Compliance Blog

May 20, 2008
Categories: Advertising


The FTC recently approved four new rule provisions under the CAN-SPAM Act of 2003.  (And can any of you remember what CAN-SPAM stands for?  I didn't think so. It is the Controlling the Assault of Non-Solicited Pornography and Marketing Act of 2003.  There you have it.)

You can access the FTC press release about the changes here.  That page has a link to the new rules.  The changes do not appear to be that drastic.  Here's a broad overview:

(1) an e-mail recipient cannot be required to pay a fee, provide information other than his or her e-mail address and opt-out preferences, or take any steps other than sending a reply e-mail message or visiting a single Internet Web page to opt out of receiving future e-mail from a sender

(2) the definition of “sender” was modified to make it easier to determine which of multiple parties advertising in a single e-mail message is responsible for complying with the Act’s opt-out requirements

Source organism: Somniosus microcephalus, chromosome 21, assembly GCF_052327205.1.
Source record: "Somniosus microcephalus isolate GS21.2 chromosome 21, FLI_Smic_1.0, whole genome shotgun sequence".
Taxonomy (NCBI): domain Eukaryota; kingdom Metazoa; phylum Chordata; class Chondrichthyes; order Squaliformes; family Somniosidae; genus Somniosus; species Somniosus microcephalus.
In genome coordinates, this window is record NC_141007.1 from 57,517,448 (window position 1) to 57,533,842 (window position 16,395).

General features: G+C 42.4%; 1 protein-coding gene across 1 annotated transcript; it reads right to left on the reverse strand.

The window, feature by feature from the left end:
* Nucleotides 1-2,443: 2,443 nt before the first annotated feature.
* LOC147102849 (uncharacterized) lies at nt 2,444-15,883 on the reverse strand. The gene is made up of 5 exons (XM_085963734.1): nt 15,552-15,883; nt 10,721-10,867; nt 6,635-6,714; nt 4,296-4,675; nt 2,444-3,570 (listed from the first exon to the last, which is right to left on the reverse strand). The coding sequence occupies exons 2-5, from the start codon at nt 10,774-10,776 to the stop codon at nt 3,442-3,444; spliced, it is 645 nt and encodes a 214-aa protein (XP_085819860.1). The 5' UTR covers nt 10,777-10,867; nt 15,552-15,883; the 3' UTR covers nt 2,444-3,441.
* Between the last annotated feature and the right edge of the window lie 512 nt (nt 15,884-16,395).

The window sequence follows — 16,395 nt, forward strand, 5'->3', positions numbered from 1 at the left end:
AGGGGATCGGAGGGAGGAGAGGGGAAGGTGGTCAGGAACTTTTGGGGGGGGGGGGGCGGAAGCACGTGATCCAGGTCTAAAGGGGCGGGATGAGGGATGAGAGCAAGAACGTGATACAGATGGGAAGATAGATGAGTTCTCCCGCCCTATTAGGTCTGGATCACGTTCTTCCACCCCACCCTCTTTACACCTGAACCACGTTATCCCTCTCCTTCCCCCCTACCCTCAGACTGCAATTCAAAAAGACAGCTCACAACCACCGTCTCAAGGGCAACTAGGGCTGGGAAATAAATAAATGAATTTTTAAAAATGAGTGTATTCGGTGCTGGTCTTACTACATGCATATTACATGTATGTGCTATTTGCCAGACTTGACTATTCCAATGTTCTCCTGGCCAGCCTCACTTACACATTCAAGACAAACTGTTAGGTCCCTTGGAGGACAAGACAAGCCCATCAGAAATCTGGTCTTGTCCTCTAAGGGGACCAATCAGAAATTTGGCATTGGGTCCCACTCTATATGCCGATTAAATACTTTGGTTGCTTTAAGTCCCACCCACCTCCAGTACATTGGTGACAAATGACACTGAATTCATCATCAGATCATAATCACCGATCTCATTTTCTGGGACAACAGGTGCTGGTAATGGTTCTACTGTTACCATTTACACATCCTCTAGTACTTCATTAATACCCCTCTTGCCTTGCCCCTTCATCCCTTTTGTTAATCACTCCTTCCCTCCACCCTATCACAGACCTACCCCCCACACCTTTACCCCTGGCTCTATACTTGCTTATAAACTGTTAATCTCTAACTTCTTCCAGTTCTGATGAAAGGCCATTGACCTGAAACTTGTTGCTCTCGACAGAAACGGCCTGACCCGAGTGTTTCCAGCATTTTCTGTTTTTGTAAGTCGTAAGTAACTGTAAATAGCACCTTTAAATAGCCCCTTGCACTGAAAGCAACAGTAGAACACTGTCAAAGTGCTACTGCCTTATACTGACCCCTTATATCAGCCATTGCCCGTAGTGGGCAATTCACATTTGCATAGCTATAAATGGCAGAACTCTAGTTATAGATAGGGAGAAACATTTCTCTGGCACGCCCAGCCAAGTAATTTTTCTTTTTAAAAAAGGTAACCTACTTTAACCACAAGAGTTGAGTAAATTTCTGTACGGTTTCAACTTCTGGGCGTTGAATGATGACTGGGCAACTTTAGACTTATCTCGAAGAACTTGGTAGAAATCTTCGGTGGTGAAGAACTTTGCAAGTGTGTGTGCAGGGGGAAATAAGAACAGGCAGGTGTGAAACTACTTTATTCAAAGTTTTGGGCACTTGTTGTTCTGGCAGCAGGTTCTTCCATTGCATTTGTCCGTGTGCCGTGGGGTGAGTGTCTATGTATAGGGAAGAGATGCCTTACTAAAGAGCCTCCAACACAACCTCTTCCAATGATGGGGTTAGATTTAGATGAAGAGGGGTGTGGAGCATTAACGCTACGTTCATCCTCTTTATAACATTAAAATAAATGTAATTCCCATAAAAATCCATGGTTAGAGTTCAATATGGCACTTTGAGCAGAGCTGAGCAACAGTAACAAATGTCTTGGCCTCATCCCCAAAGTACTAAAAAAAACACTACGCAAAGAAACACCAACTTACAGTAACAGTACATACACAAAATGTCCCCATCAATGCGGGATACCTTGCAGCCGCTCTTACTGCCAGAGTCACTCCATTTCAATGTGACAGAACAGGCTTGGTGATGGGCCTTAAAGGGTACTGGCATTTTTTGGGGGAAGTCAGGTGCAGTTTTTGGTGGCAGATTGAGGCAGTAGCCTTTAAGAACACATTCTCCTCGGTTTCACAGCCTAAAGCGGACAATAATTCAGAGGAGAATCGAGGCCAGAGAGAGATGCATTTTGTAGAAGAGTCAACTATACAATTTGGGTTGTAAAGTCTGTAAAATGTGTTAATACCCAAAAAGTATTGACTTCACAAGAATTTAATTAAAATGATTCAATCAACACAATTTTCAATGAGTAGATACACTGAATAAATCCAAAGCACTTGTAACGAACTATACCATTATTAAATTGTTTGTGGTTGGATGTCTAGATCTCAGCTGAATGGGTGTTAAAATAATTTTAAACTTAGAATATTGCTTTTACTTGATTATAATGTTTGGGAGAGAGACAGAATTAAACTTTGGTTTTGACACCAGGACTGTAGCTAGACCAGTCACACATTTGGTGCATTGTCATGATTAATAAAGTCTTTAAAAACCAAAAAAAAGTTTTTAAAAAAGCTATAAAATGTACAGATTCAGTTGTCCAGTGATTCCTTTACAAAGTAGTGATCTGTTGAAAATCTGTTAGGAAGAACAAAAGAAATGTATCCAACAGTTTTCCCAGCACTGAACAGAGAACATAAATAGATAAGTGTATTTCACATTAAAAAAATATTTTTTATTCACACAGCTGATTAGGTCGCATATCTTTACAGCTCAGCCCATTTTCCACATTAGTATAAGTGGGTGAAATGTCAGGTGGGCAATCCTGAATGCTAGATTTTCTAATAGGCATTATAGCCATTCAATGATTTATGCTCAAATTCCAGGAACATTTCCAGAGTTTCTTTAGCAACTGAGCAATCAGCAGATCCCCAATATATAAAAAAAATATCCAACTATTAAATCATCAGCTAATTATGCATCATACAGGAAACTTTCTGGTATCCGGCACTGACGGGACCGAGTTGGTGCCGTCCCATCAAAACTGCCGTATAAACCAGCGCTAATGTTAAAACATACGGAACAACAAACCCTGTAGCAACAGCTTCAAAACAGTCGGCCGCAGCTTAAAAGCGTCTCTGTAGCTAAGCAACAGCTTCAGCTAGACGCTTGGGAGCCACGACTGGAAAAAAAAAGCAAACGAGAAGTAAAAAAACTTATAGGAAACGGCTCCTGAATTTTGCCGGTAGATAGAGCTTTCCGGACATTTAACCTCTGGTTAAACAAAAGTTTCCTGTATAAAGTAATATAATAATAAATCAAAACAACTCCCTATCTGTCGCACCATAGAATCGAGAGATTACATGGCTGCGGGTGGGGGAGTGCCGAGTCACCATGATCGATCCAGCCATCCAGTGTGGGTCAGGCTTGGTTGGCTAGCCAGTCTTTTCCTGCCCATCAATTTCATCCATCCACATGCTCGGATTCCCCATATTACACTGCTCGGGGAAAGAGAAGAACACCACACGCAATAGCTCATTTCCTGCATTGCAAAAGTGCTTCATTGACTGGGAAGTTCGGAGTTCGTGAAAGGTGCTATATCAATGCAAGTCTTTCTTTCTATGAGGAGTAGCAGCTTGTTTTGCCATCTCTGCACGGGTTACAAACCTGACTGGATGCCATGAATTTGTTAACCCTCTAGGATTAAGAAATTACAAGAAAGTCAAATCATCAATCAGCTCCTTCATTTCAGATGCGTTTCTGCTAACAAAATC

(3) a “sender” of commercial e-mail can include an accurately-registered post office box or private mailbox established under United States Postal Service regulations to satisfy the Act’s requirement that a commercial e-mail display a “valid physical postal address”

(4) a definition of the term “person” was added to clarify that CAN-SPAM’s obligations are not limited to natural persons.

Here is a link to NCUA's Regulatory Alert on CAN-SPAM requirements.  And here's a link to NAFCU's Regulatory Alert on the implementation of the CAN-SPAM requirements. (NAFCU Member Log In Needed.)  And remember this about CAN-SPAM: messages categorized as “transactional or relationship” are subject only to the Act’s prohibition on false or misleading transmission information.